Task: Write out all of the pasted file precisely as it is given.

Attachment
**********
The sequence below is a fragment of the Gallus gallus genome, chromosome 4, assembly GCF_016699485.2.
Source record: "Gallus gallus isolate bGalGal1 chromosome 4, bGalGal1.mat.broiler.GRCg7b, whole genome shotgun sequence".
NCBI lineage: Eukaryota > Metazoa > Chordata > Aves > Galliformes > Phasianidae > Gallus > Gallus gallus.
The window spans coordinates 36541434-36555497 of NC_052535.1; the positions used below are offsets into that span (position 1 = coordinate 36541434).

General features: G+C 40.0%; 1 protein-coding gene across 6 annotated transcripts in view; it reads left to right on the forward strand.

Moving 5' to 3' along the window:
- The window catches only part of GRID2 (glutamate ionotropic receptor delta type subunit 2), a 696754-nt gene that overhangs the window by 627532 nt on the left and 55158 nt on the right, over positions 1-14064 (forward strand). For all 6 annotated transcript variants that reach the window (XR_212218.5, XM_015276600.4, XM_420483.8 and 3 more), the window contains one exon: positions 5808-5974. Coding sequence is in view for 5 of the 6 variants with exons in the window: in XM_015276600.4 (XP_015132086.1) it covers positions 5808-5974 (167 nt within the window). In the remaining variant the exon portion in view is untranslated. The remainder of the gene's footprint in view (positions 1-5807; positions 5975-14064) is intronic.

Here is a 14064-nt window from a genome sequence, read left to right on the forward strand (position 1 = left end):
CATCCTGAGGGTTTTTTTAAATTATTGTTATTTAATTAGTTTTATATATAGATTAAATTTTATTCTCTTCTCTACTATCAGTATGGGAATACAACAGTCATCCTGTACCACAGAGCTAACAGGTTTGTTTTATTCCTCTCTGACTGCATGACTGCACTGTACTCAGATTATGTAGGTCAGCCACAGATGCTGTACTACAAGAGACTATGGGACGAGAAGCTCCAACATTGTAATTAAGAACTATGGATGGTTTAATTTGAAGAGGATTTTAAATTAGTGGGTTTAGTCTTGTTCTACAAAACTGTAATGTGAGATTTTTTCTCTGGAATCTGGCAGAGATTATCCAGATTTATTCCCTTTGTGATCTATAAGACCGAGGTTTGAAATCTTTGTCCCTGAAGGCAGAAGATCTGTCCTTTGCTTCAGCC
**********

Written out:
The sequence below is a fragment of the Gallus gallus genome, chromosome 4, assembly GCF_016699485.2.
Source record: "Gallus gallus isolate bGalGal1 chromosome 4, bGalGal1.mat.broiler.GRCg7b, whole genome shotgun sequence".
NCBI lineage: Eukaryota > Metazoa > Chordata > Aves > Galliformes > Phasianidae > Gallus > Gallus gallus.
The window spans coordinates 36541434-36555497 of NC_052535.1; the positions used below are offsets into that span (position 1 = coordinate 36541434).

General features: G+C 40.0%; 1 protein-coding gene across 6 annotated transcripts in view; it reads left to right on the forward strand.

Moving 5' to 3' along the window:
- The window catches only part of GRID2 (glutamate ionotropic receptor delta type subunit 2), a 696754-nt gene that overhangs the window by 627532 nt on the left and 55158 nt on the right, over positions 1-14064 (forward strand). For all 6 annotated transcript variants that reach the window (XR_212218.5, XM_015276600.4, XM_420483.8 and 3 more), the window contains one exon: positions 5808-5974. Coding sequence is in view for 5 of the 6 variants with exons in the window: in XM_015276600.4 (XP_015132086.1) it covers positions 5808-5974 (167 nt within the window). In the remaining variant the exon portion in view is untranslated. The remainder of the gene's footprint in view (positions 1-5807; positions 5975-14064) is intronic.

Here is a 14064-nt window from a genome sequence, read left to right on the forward strand (position 1 = left end):
CATCCTGAGGGTTTTTTTAAATTATTGTTATTTAATTAGTTTTATATATAGATTAAATTTTATTCTCTTCTCTACTATCAGTATGGGAATACAACAGTCATCCTGTACCACAGAGCTAACAGGTTTGTTTTATTCCTCTCTGACTGCATGACTGCACTGTACTCAGATTATGTAGGTCAGCCACAGATGCTGTACTACAAGAGACTATGGGACGAGAAGCTCCAACATTGTAATTAAGAACTATGGATGGTTTAATTTGAAGAGGATTTTAAATTAGTGGGTTTAGTCTTGTTCTACAAAACTGTAATGTGAGATTTTTTCTCTGGAATCTGGCAGAGATTATCCAGATTTATTCCCTTTGTGATCTATAAGACCGAGGTTTGAAATCTTTGTCCCTGAAGGCAGAAGATCTGTCCTTTGCTTCAGCC